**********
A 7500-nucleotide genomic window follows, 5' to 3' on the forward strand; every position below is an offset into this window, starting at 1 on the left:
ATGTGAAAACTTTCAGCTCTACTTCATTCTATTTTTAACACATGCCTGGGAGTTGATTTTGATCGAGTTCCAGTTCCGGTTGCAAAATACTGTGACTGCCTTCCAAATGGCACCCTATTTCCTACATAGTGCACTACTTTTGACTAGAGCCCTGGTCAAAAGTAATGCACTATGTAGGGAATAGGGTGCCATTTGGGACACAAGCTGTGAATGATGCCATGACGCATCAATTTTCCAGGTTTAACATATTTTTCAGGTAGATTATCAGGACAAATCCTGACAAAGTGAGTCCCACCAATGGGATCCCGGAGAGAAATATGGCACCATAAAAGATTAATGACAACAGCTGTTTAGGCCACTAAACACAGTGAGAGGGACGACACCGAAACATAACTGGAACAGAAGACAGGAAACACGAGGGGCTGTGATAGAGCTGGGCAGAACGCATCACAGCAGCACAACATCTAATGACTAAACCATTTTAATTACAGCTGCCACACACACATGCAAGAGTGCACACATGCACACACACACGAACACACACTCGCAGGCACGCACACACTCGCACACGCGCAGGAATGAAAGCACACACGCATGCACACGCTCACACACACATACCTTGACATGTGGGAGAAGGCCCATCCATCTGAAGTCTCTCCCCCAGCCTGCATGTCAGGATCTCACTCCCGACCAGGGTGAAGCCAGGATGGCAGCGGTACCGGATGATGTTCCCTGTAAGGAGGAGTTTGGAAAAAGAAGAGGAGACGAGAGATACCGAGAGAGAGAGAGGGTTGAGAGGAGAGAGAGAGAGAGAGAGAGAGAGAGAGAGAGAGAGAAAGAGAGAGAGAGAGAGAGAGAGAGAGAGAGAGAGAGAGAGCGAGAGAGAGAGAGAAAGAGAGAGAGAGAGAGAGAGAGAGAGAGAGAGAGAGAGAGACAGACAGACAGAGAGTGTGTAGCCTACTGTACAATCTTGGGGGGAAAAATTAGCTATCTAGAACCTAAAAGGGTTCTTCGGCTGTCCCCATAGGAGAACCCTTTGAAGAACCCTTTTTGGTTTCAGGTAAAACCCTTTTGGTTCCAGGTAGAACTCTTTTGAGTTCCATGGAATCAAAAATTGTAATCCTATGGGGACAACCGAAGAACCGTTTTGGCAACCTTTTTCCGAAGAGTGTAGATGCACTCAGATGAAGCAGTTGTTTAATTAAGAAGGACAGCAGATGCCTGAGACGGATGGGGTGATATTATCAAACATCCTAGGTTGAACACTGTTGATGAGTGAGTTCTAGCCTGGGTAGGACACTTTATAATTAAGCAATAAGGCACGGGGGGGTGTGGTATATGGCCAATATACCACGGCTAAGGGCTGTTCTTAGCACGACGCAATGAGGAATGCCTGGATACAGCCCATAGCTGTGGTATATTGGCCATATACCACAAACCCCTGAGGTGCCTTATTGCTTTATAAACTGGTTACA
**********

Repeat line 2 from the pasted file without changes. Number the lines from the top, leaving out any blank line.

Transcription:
ATGTGAAAACTTTCAGCTCTACTTCATTCTATTTTTAACACATGCCTGGGAGTTGATTTTGATCGAGTTCCAGTTCCGGTTGCAAAATACTGTGACTGCCTTCCAAATGGCACCCTATTTCCTACATAGTGCACTACTTTTGACTAGAGCCCTGGTCAAAAGTAATGCACTATGTAGGGAATAGGGTGCCATTTGGGACACAAGCTGTGAATGATGCCATGACGCATCAATTTTCCAGGTTTAACATATTTTTCAGGTAGATTATCAGGACAAATCCTGACAAAGTGAGTCCCACCAATGGGATCCCGGAGAGAAATATGGCACCATAAAAGATTAATGACAACAGCTGTTTAGGCCACTAAACACAGTGAGAGGGACGACACCGAAACATAACTGGAACAGAAGACAGGAAACACGAGGGGCTGTGATAGAGCTGGGCAGAACGCATCACAGCAGCACAACATCTAATGACTAAACCATTTTAATTACAGCTGCCACACACACATGCAAGAGTGCACACATGCACACACACACGAACACACACTCGCAGGCACGCACACACTCGCACACGCGCAGGAATGAAAGCACACACGCATGCACACGCTCACACACACATACCTTGACATGTGGGAGAAGGCCCATCCATCTGAAGTCTCTCCCCCAGCCTGCATGTCAGGATCTCACTCCCGACCAGGGTGAAGCCAGGATGGCAGCGGTACCGGATGATGTTCCCTGTAAGGAGGAGTTTGGAAAAAGAAGAGGAGACGAGAGATACCGAGAGAGAGAGAGGGTTGAGAGGAGAGAGAGAGAGAGAGAGAGAGAGAGAGAGAGAGAGAAAGAGAGAGAGAGAGAGAGAGAGAGAGAGAGAGAGAGAGAGCGAGAGAGAGAGAGAAAGAGAGAGAGAGAGAGAGAGAGAGAGAGAGAGAGAGAGAGACAGACAGACAGAGAGTGTGTAGCCTACTGTACAATCTTGGGGGGAAAAATTAGCTATCTAGAACCTAAAAGGGTTCTTCGGCTGTCCCCATAGGAGAACCCTTTGAAGAACCCTTTTTGGTTTCAGGTAAAACCCTTTTGGTTCCAGGTAGAACTCTTTTGAGTTCCATGGAATCAAAAATTGTAATCCTATGGGGACAACCGAAGAACCGTTTTGGCAACCTTTTTCCGAAGAGTGTAGATGCACTCAGATGAAGCAGTTGTTTAATTAAGAAGGACAGCAGATGCCTGAGACGGATGGGGTGATATTATCAAACATCCTAGGTTGAACACTGTTGATGAGTGAGTTCTAGCCTGGGTAGGACACTTTATAATTAAGCAATAAGGCACGGGGGGGTGTGGTATATGGCCAATATACCACGGCTAAGGGCTGTTCTTAGCACGACGCAATGAGGAATGCCTGGATACAGCCCATAGCTGTGGTATATTGGCCATATACCACAAACCCCTGAGGTGCCTTATTGCTTTATAAACTGGTTACA